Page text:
Monday, January 30, 2012

The truth will set you free

Reuters has a report out on the major struggles that the mormon church is facing today, including mass defections. The article interviews "Elder" Marlin Jensen and he is unusually frank and honest for a mormon leader. From Special report -Mormonism besieged by the modern age
Jensen, the church's official historian, would not provide any figures on the rate of defections, but he told Reuters that attrition has accelerated in the last five or 10 years, reflecting greater secularization of society. Many religions have been suffering similarly, he noted, arguing that Mormonism has never been more vibrant.

"I think we are at a time of challenge, but it isn't apocalyptic," he said.

The LDS church claims 14 million members worldwide -- optimistically including nearly every person baptized. But census data from some foreign countries targeted by clean-cut young missionaries show that the retention rate for their converts is as low as 25 percent. In the U.S., only about half of Mormons are active members of the church, said Washington State University emeritus sociologist Armand Mauss, a leading researcher on Mormons.

Sociologists estimate there are as few as 5 million active members worldwide.

In Africa and Latin America, however, Jensen said that interest in the LDS was so strong that the church has cut back baptisms in order to better care for new members.
I think that what is interesting is that where mormonism is thriving (supposedly Africa and Latin America), people have less ready access to information about the church whereas in America anyone can read about the sordid past of mormonism at will. Unlike Christianity which has nothing to hide, no secretive doctrines that no one talks about, mormonism takes great pains to gloss over issues like racism and polygamy and hides major areas of doctrine like their sacred garments, the nature of God and man and the temple ceremony.

Mormonism simply cannot face serious investigation and the article makes that clear. When you claim 14 million members but only 5 million are active, what you have is not a vibrant and thriving church, it is a house of cards.

Friday, January 27, 2012

Are we jealous of mormonism?

That is the contention of New York Times writer David Reynolds as he examines what he perceives as the core issue behind Why Evangelicals Don’t Like Mormons. At the outset, the title itself is prejudicial. It isn't a matter of "not liking" mormons. It is a matter of recognizing mormonism as a dangerous false cult. Mr. Reynolds spends a few paragraphs getting around to his point, namely that evangelicals are just jealous of mormon "success", as if making converts to a false religion is somehow a sign of success.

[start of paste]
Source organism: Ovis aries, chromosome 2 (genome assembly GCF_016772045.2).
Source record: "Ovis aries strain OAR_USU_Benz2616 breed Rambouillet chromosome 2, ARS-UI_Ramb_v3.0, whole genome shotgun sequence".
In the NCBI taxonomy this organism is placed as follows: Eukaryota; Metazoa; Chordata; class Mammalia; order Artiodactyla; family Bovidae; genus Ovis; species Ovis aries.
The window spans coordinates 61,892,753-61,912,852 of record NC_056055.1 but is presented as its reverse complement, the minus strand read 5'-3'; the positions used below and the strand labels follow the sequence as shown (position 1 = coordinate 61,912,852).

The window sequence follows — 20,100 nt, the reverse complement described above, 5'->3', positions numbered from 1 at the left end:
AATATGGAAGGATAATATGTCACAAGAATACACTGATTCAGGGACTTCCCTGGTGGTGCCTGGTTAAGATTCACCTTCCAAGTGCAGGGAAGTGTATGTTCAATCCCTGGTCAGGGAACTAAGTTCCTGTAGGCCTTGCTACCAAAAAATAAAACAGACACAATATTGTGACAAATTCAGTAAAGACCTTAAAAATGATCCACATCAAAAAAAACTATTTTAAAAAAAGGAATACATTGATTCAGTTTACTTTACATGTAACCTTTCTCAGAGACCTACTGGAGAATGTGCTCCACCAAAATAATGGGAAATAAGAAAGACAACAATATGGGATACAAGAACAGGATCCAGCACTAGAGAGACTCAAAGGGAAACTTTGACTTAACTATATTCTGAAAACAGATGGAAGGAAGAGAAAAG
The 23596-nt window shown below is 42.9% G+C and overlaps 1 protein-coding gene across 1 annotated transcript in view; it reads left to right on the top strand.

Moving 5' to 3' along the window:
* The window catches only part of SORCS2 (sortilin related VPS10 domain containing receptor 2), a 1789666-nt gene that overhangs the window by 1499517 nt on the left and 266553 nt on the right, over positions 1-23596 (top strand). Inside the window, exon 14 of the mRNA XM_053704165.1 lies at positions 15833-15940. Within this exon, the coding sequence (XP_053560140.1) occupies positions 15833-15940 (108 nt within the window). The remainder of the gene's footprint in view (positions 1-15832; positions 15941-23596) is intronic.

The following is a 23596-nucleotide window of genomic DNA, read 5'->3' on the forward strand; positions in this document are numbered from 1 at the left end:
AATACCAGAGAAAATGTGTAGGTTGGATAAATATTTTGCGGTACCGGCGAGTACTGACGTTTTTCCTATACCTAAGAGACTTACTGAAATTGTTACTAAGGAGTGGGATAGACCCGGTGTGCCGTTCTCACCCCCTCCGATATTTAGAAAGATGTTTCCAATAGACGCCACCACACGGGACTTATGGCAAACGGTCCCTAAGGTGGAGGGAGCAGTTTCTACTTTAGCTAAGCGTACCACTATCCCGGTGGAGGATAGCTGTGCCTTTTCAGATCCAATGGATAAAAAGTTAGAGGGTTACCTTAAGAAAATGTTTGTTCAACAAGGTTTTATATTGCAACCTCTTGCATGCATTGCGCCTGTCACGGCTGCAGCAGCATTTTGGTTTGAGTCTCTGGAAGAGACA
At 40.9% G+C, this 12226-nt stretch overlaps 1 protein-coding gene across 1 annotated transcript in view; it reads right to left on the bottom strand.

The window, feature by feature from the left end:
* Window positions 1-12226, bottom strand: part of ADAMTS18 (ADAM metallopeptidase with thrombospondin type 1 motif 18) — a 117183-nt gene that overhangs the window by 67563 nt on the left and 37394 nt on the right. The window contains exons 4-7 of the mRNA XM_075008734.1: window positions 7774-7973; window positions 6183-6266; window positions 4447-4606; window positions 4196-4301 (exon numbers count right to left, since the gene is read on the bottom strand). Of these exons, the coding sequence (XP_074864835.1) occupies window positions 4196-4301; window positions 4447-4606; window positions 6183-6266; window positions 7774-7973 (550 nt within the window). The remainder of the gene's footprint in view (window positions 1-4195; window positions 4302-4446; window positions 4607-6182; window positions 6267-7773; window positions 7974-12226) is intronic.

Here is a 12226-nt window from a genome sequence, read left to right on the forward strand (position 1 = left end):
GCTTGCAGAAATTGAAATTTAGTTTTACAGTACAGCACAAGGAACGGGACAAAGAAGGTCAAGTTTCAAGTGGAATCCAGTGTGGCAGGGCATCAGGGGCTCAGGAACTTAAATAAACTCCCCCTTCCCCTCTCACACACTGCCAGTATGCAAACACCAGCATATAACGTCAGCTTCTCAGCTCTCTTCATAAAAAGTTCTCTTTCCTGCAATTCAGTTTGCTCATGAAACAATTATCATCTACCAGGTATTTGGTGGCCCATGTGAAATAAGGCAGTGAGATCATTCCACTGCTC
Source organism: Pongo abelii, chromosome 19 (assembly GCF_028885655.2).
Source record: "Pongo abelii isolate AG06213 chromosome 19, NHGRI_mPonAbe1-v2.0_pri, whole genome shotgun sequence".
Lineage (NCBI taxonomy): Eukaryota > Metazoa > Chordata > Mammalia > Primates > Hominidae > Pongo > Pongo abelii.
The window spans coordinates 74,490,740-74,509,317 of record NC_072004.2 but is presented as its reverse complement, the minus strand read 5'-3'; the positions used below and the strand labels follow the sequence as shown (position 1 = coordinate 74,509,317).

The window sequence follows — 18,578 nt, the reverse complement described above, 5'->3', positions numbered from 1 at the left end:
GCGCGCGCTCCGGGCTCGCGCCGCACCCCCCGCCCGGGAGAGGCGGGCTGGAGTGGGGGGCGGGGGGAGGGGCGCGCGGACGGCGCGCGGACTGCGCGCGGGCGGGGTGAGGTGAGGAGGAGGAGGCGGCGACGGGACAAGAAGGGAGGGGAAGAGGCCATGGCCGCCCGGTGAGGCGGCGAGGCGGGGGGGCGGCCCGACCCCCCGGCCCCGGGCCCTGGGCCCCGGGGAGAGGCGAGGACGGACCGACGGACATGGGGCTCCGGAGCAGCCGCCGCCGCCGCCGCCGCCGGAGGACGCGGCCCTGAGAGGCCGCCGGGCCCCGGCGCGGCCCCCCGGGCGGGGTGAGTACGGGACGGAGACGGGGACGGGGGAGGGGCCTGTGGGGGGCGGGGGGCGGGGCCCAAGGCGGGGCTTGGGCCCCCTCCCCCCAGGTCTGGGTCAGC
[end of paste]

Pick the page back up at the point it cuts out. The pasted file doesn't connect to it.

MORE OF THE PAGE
The real issue for many evangelicals is Mormonism’s remarkable success and rapid expansion. It is estimated to have missionaries in 162 countries and a global membership of some 14 million; it is also, from its base in the American West, making inroads into Hispanic communities. Put simply, the Baptists and Methodists, while still ahead of the Mormons numerically, are feeling the heat of competition from Joseph Smith’s tireless progeny.
Mr. Reynolds repeats this oft quoted notion that we are just jealous of mormonism. The sheer size of mormonism is a factor but not as a matter of jealousy but concern. With millions of adherents and millions more who have turned away from mormonism and are disenchanted with faith in general, coupled with an aggressive effort to lure away church going people, makes mormonism a religious movement that cannot be ignored. There are plenty of lone wolf crackpots like Victor Hafichuk and his sad band of cult followers but other than random emails and blog posts, they are somewhat self-contained. Hopefully Christians who live near them are making an effort to witness to him or at least his deluded followers but he has little impact outside of his internet rantings. Mormonism on the other hand has spread like a cancer around the world. Every town in America has a mormon presence and the combination of their all-American virtues and carefully disguised language allows them to worm their way into the homes of many unsuspecting families. Far from jealousy or competition, evangelical Christians see mormonism as the home of one of the most dangerous pseudo-Christian cults around. If I witness to someone and they end up going to a different local church than the one I am associated with after professing Christ, that is not a win for that church and a loss for mine. It is a win-win! On the other hand someone converting to mormonism has taken a path that leads to an eternal hell and as followers of Christ that trumps any of our denomination differences or personal preferences. Souls are quite literally at stake. I can't speak for every evangelical but for myself and everyone I personally know, jealousy of mormonism is the last thing on our minds.

I think this is largely overblown. Many evangelicals, far too many, seem to care more about political victory than Gospel fidelity. Pauls admonition to not be unequally yoked with unbelievers (2 Cor 6:14) is not speaking specifically of marriage at all but that is how it is interpreted. It certainly should include political issues as well as business dealings and marriage but that doesn't seem to concern many evangelical voters and leaders. Regardless, if Mitt Romney is not the GOP nominee it will be because of his shaky conservative credentials, his past flip-flopping, his nonchalance about the race and the ugly pseudo-populist attacks on his wealth and success, not because he is a mormon.